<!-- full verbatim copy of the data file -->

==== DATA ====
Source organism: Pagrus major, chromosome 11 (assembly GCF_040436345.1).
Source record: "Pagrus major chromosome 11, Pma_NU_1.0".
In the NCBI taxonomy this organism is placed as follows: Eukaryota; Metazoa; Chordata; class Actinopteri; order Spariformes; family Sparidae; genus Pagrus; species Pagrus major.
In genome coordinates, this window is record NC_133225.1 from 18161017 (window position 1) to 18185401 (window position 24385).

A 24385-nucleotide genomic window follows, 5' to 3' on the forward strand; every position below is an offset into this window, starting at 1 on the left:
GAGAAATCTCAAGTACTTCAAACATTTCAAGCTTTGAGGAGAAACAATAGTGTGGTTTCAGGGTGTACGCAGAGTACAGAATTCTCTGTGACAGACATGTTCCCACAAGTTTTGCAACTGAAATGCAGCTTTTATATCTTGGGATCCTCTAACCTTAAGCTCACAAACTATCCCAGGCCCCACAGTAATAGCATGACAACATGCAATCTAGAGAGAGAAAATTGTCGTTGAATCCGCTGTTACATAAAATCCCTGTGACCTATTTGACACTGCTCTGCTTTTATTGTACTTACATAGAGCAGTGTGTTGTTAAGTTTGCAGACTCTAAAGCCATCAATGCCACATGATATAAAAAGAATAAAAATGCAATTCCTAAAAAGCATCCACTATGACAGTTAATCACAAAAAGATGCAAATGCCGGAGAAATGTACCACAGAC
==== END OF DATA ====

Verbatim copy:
Source organism: Pagrus major, chromosome 11 (assembly GCF_040436345.1).
Source record: "Pagrus major chromosome 11, Pma_NU_1.0".
In the NCBI taxonomy this organism is placed as follows: Eukaryota; Metazoa; Chordata; class Actinopteri; order Spariformes; family Sparidae; genus Pagrus; species Pagrus major.
In genome coordinates, this window is record NC_133225.1 from 18161017 (window position 1) to 18185401 (window position 24385).

A 24385-nucleotide genomic window follows, 5' to 3' on the forward strand; every position below is an offset into this window, starting at 1 on the left:
GAGAAATCTCAAGTACTTCAAACATTTCAAGCTTTGAGGAGAAACAATAGTGTGGTTTCAGGGTGTACGCAGAGTACAGAATTCTCTGTGACAGACATGTTCCCACAAGTTTTGCAACTGAAATGCAGCTTTTATATCTTGGGATCCTCTAACCTTAAGCTCACAAACTATCCCAGGCCCCACAGTAATAGCATGACAACATGCAATCTAGAGAGAGAAAATTGTCGTTGAATCCGCTGTTACATAAAATCCCTGTGACCTATTTGACACTGCTCTGCTTTTATTGTACTTACATAGAGCAGTGTGTTGTTAAGTTTGCAGACTCTAAAGCCATCAATGCCACATGATATAAAAAGAATAAAAATGCAATTCCTAAAAAGCATCCACTATGACAGTTAATCACAAAAAGATGCAAATGCCGGAGAAATGTACCACAGAC